Shakespeare's absolute pre-eminence is simply unparalleled. His plays pack theatres and provide Hollywood with block-buster scripts; his works inspire mountains of scholarship and criticism every year. He has given us many of the very words we speak, and even some of the thoughts we think.
Nick Groom and Piero explore how Shakespeare became so famous and influential, and why he is still widely considered the greatest writer ever. They investigate how the Bard has been worshiped at different times and in different places, used and abused to cultural and political ends, and the roots of intense controversies which have surrounded his work.
Much more than a biography or a guide to his plays and sonnets, Introducing Shakespeare is a tour through the world of Will and concludes that even after centuries, Shakespeare remains the battlefield on which our very comprehension of humanity is being fought out.
Never before had a shrewd criminal leader so successfully defied the Law — and the Spider’s sure vengeance! A powerful Eastern murder syndicate, employing two deadly weapons, held America for ransom, spreading pain and terror and red destruction... Never had the Spider’s struggle against the Underworld seemed so futile, for the name of Richard Wentworth was disgraced, his fortune was forfeit, and his beloved had betrayed him into the hands of the police — and certain death! Slaves of the Murder Syndicate is torn from the pages of the February, 1936 issue of The Spider Magazine.
Winner of the 2017 Toronto Theatre Critics Award for Best New Canadian PlayWinner of three Dora Mavor Moore AwardsStage Award for Best Performance, 2017 Edinburgh Festival FringeMouthpiece follows one woman, for one day, as she tries to find her voice. Two performers express the inner conflict that exists within a modern woman's head: the push and pull, the past and the present, the progress and the regression. Interweaving a cappella harmony, dissonance, text, and physicality, Mouthpiece is a harrowing, humorous, and heart-wrenching journey into the female psyche.
This is another volume of Ella Wheeler Wicox's famous series. This time, the topic is Experience. The short play The New Hawaiian Girl is included in this volume. The cast of The New Hawaiian Girl is Narrator: AvailleRalph: Kristin GjerløwEthel: Diana SchmidtThe Girl: Michele Fry- Summary by Carolin
A Walt Whitman Award–winning poet seeks the spiritual within everyday physical objects in this luminous collection.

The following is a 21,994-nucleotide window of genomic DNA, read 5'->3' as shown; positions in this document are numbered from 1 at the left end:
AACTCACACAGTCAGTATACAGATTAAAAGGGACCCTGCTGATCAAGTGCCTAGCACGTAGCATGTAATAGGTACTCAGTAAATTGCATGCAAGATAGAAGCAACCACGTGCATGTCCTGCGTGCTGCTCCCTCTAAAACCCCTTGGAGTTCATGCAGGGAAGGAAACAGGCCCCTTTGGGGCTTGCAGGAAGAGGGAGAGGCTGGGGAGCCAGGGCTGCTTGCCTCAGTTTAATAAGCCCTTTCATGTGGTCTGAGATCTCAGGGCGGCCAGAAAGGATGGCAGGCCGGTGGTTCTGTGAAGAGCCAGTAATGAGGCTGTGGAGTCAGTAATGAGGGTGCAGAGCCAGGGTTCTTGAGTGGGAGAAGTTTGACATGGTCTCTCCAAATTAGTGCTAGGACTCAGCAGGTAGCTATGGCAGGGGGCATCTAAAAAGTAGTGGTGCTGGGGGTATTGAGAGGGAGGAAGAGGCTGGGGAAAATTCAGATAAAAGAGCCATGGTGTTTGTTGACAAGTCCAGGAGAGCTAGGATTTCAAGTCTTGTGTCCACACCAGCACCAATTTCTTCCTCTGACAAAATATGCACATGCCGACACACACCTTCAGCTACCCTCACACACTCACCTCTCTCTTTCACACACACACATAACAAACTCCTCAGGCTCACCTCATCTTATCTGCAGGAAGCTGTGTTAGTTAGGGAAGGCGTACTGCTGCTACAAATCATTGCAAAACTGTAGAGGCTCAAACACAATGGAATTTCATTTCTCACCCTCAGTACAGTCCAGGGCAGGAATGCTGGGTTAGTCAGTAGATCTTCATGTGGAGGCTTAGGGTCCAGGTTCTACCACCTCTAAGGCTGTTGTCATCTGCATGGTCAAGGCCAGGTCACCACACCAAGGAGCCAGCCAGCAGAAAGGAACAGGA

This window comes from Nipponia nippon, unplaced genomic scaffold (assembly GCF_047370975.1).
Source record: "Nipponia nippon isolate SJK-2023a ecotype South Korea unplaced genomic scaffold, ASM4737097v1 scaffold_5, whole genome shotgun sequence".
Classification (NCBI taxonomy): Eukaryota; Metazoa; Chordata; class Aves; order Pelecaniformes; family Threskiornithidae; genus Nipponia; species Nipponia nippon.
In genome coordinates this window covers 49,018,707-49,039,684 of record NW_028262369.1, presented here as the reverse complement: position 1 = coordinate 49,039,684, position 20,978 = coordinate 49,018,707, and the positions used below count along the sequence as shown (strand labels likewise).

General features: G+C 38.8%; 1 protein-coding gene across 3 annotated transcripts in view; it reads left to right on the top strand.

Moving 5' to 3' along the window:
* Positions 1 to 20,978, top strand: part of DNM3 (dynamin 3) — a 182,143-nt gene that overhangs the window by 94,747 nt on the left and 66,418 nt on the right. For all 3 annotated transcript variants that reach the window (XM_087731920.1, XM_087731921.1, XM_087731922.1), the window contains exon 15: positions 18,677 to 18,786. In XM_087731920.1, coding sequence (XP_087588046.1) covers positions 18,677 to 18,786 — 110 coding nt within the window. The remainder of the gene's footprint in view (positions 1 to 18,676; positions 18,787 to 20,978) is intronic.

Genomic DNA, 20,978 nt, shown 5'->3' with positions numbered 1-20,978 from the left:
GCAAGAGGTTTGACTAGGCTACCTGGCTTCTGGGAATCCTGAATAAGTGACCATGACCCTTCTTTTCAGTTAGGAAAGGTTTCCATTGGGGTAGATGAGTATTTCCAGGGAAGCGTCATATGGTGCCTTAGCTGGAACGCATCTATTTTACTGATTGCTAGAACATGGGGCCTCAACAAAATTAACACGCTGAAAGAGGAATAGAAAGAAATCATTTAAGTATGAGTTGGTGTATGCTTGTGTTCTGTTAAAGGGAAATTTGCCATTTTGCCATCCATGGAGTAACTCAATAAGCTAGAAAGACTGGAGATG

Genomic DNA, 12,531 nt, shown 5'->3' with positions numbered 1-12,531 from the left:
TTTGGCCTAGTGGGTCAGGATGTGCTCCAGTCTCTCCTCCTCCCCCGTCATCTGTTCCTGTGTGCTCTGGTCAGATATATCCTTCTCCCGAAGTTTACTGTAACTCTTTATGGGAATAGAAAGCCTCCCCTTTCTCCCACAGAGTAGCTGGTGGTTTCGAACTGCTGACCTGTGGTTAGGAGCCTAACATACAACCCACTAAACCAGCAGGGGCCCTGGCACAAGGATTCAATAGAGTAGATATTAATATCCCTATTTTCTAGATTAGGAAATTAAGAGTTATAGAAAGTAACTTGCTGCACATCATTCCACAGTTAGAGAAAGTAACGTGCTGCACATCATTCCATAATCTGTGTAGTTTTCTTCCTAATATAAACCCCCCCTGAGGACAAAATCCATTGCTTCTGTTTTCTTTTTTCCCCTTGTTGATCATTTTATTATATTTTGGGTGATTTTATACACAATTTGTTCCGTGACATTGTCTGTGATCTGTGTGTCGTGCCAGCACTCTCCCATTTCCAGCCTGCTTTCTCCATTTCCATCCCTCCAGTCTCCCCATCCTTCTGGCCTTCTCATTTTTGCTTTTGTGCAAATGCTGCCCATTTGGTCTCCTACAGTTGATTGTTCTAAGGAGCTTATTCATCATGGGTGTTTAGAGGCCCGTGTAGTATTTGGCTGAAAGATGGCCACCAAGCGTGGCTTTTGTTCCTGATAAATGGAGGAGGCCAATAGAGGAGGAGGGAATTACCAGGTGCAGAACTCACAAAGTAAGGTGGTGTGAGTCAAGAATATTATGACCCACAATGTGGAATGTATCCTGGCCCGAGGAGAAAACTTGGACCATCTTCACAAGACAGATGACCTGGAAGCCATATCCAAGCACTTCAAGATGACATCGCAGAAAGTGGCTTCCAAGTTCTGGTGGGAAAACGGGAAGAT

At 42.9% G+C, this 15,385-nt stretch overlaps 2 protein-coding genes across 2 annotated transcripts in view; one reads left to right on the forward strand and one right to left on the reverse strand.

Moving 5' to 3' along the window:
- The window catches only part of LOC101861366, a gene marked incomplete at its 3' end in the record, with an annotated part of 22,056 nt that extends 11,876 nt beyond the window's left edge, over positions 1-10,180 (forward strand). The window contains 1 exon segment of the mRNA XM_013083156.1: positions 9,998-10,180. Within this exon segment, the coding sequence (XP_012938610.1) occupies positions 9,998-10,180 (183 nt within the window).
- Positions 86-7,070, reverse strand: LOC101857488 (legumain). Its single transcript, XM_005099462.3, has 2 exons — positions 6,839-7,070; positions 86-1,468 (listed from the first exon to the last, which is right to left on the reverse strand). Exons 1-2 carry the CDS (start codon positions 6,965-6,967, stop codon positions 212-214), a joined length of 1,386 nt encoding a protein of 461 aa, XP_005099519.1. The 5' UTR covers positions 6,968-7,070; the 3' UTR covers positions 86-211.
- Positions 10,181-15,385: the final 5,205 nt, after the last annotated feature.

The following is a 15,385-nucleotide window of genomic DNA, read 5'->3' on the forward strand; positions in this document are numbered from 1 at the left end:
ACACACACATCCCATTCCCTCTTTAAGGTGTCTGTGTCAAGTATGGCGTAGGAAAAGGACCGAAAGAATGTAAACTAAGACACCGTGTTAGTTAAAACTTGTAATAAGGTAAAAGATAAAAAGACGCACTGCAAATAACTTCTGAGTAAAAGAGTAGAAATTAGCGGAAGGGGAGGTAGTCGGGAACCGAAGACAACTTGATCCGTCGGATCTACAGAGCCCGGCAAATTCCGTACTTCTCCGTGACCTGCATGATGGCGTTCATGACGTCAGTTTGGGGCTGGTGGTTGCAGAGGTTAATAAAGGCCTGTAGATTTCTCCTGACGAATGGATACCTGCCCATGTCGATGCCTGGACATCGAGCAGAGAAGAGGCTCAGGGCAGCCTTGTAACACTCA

Taking its name from the Roman goddess of wisdom and her companion bird, Owl of Minerva turns astonishingly precise attention to the physical world, scouring it for evidence of the spiritual as the poet travels through such places as Appalachia, New England, Venice, Spain, the Caribbean, and the American Midwest. Along the way, Eric Pankey ponders mortality, religious narratives and iconography, the continued press of childhood on the present, and the simultaneous violence and beauty of the natural world.
At the book’s core are three ambitious poems titled “The Complete List of Everything,” which together offer an extended vision of American longing and connection—as well as a window into the sort of compendium of images and moments a sustained devotion to poetry can yield. “The hope was to construct // A coherent totality of meaning from odds / And ends,” Pankey writes, and so much of this book is about the difficult work of constructing meaning from the available material all around us. This book is an extraordinary example of lyric-meditative journaling—a large and profound collection by a brilliant poet writing at the height of his powers.
“Pankey remains one of our leading practitioners of the metaphysical poem.” —C. Dale Young, author of Prometeo
William Blake was born on 28th November 1757 in London to parents of modest income that could only afford a basic education of reading and writing although he did attend a drawing school for a short time. His artistic skill was apparent relatively early and at the age of 14 he stopped working in his father’s hosiery shop and became an apprentice engraver. This apprenticeship finished when he was 21 and at 25 he married Catherine Boucher. He taught her to read and write and together in 1789 they published Songs of Innocence with text and engravings printed from copper plates and illustrations finished by hand with watercolours. It did not sell well and throughout his life he remained largely unrecognised often on the verge of poverty. This led to a deep depression for many years and he was often considered mad by his contemporaries. His creativity and imagination with its undercurrents of mysticism, spiritualism and philosophy are apparent in this selection of poems and whilst classed as a seminal figure in the Romantic Age it wasn’t until the late 19th century that his work was recognised. The 20th century saw an even greater appreciation of his poetry with Blake’s voyage beyond the rational and material chiming with the Beat poets, Dylan, Van Morrison and Jim Morrison of the band the Doors , named after Blake’s phrase Doors of Perception from his poem Marriage of Heaven and Hell. Further acclaim has been attributed to him from many scholars of art, psychology and of course literature. His poems have inspired composers such as Vaughn Williams, Britten and Taverner and Jerusalem a hymn still sung today. Blake’s vivid and intense work is still relevant to all to this day and he is recognised as a saint in the Ecclesia Gnostica Catholica. William Blake died on 12th August 1827 and in 1957 a memorial was erected at Poet’s Corner in Westminster Abbey.
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